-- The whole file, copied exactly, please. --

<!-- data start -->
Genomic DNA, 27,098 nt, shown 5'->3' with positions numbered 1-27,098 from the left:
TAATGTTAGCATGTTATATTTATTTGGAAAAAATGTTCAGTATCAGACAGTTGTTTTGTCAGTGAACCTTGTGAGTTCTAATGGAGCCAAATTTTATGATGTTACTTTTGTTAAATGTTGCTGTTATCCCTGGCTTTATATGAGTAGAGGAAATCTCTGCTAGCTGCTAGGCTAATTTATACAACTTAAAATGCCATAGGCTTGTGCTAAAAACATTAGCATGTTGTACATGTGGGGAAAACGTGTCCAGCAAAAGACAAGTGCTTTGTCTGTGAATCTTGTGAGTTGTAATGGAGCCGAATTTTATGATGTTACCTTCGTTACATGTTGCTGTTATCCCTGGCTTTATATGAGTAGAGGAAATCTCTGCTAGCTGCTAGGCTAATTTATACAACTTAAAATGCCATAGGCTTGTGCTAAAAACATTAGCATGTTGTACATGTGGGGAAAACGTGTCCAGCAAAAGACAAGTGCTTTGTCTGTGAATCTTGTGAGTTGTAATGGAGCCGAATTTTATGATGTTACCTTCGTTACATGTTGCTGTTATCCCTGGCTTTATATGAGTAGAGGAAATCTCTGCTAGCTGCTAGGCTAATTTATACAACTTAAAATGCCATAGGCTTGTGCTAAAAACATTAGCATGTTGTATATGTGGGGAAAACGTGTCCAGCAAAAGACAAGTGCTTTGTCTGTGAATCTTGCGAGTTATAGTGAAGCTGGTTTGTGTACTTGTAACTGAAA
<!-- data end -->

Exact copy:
Genomic DNA, 27,098 nt, shown 5'->3' with positions numbered 1-27,098 from the left:
TAATGTTAGCATGTTATATTTATTTGGAAAAAATGTTCAGTATCAGACAGTTGTTTTGTCAGTGAACCTTGTGAGTTCTAATGGAGCCAAATTTTATGATGTTACTTTTGTTAAATGTTGCTGTTATCCCTGGCTTTATATGAGTAGAGGAAATCTCTGCTAGCTGCTAGGCTAATTTATACAACTTAAAATGCCATAGGCTTGTGCTAAAAACATTAGCATGTTGTACATGTGGGGAAAACGTGTCCAGCAAAAGACAAGTGCTTTGTCTGTGAATCTTGTGAGTTGTAATGGAGCCGAATTTTATGATGTTACCTTCGTTACATGTTGCTGTTATCCCTGGCTTTATATGAGTAGAGGAAATCTCTGCTAGCTGCTAGGCTAATTTATACAACTTAAAATGCCATAGGCTTGTGCTAAAAACATTAGCATGTTGTACATGTGGGGAAAACGTGTCCAGCAAAAGACAAGTGCTTTGTCTGTGAATCTTGTGAGTTGTAATGGAGCCGAATTTTATGATGTTACCTTCGTTACATGTTGCTGTTATCCCTGGCTTTATATGAGTAGAGGAAATCTCTGCTAGCTGCTAGGCTAATTTATACAACTTAAAATGCCATAGGCTTGTGCTAAAAACATTAGCATGTTGTATATGTGGGGAAAACGTGTCCAGCAAAAGACAAGTGCTTTGTCTGTGAATCTTGCGAGTTATAGTGAAGCTGGTTTGTGTACTTGTAACTGAAA